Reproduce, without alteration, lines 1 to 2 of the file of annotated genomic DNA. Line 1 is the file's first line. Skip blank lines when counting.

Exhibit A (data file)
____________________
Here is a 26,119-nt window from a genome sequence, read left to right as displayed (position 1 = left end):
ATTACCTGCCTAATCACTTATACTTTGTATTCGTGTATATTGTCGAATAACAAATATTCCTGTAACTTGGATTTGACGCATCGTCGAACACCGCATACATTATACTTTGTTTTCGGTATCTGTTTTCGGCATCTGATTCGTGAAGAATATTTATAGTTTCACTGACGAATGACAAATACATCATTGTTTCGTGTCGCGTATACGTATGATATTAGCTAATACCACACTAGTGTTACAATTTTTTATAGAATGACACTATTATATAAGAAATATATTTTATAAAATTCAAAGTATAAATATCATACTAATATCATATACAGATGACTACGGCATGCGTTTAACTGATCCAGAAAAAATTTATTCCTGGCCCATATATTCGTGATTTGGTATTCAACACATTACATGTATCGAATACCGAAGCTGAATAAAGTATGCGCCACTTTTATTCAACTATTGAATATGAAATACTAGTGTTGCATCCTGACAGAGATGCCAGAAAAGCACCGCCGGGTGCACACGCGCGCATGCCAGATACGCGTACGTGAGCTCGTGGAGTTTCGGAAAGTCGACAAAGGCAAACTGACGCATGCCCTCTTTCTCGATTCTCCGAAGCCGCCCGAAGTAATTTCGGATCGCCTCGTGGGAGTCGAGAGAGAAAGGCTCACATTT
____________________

Here is a 26,119-nt window from a genome sequence, read left to right as displayed (position 1 = left end):
ATTACCTGCCTAATCACTTATACTTTGTATTCGTGTATATTGTCGAATAACAAATATTCCTGTAACTTGGATTTGACGCATCGTCGAACACCGCATACATTATACTTTGTTTTCGGTATCTGTTTTCGGCATCTGATTCGTGAAGAATATTTATAGTTTCACTGACGAATGACAAATACATCATTGTTTCGTGTCGCGTATACGTATGATATTAGCTAATACCACACTAGTGTTACAATTTTTTATAGAATGACACTATTATATAAGAAATATATTTTATAAAATTCAAAGTATAAATATCATACTAATATCATATACAGATGACTACGGCATGCGTTTAACTGATCCAGAAAAAATTTATTCCTGGCCCATATATTCGTGATTTGGTATTCAACACATTACATGTATCGAATACCGAAGCTGAATAAAGTATGCGCCACTTTTATTCAACTATTGAATATGAAATACTAGTGTTGCATCCTGACAGAGATGCCAGAAAAGCACCGCCGGGTGCACACGCGCGCATGCCAGATACGCGTACGTGAGCTCGTGGAGTTTCGGAAAGTCGACAAAGGCAAACTGACGCATGCCCTCTTTCTCGATTCTCCGAAGCCGCCCGAAGTAATTTCGGATCGCCTCGTGGGAGTCGAGAGAGAAAGGCTCACATTT